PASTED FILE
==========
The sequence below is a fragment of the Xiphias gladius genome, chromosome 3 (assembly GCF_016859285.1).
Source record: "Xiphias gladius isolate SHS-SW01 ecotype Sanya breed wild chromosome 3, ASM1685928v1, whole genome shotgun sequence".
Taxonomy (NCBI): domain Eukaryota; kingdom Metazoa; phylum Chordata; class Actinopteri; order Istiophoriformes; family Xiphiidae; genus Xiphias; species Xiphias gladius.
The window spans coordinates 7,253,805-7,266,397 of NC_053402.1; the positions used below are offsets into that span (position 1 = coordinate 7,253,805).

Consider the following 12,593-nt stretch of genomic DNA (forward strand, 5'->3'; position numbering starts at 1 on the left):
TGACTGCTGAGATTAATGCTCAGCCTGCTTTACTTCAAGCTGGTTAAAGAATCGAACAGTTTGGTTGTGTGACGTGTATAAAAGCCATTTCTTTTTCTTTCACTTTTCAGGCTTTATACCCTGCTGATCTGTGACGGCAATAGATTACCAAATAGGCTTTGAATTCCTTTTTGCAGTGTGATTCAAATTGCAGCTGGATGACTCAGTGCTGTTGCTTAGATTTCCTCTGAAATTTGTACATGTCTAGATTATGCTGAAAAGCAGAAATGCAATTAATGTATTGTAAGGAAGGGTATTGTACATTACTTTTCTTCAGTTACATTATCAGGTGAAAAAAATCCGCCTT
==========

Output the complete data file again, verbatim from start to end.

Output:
The sequence below is a fragment of the Xiphias gladius genome, chromosome 3 (assembly GCF_016859285.1).
Source record: "Xiphias gladius isolate SHS-SW01 ecotype Sanya breed wild chromosome 3, ASM1685928v1, whole genome shotgun sequence".
Taxonomy (NCBI): domain Eukaryota; kingdom Metazoa; phylum Chordata; class Actinopteri; order Istiophoriformes; family Xiphiidae; genus Xiphias; species Xiphias gladius.
The window spans coordinates 7,253,805-7,266,397 of NC_053402.1; the positions used below are offsets into that span (position 1 = coordinate 7,253,805).

Consider the following 12,593-nt stretch of genomic DNA (forward strand, 5'->3'; position numbering starts at 1 on the left):
TGACTGCTGAGATTAATGCTCAGCCTGCTTTACTTCAAGCTGGTTAAAGAATCGAACAGTTTGGTTGTGTGACGTGTATAAAAGCCATTTCTTTTTCTTTCACTTTTCAGGCTTTATACCCTGCTGATCTGTGACGGCAATAGATTACCAAATAGGCTTTGAATTCCTTTTTGCAGTGTGATTCAAATTGCAGCTGGATGACTCAGTGCTGTTGCTTAGATTTCCTCTGAAATTTGTACATGTCTAGATTATGCTGAAAAGCAGAAATGCAATTAATGTATTGTAAGGAAGGGTATTGTACATTACTTTTCTTCAGTTACATTATCAGGTGAAAAAAATCCGCCTT